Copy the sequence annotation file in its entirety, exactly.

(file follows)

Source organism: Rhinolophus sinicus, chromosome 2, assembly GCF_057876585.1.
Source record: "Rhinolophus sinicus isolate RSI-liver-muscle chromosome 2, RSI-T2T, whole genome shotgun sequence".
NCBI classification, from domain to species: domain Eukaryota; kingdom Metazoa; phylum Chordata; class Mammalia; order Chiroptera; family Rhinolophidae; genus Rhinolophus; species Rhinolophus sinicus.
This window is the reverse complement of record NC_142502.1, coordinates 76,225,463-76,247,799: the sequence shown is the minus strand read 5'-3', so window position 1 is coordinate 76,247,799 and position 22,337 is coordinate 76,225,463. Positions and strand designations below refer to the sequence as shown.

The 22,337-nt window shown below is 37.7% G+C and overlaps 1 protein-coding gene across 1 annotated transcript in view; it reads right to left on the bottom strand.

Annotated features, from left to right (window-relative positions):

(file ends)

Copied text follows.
Source organism: Rhinolophus sinicus, chromosome 2, assembly GCF_057876585.1.
Source record: "Rhinolophus sinicus isolate RSI-liver-muscle chromosome 2, RSI-T2T, whole genome shotgun sequence".
NCBI classification, from domain to species: domain Eukaryota; kingdom Metazoa; phylum Chordata; class Mammalia; order Chiroptera; family Rhinolophidae; genus Rhinolophus; species Rhinolophus sinicus.
This window is the reverse complement of record NC_142502.1, coordinates 76,225,463-76,247,799: the sequence shown is the minus strand read 5'-3', so window position 1 is coordinate 76,247,799 and position 22,337 is coordinate 76,225,463. Positions and strand designations below refer to the sequence as shown.

The 22,337-nt window shown below is 37.7% G+C and overlaps 1 protein-coding gene across 1 annotated transcript in view; it reads right to left on the bottom strand.

Annotated features, from left to right (window-relative positions):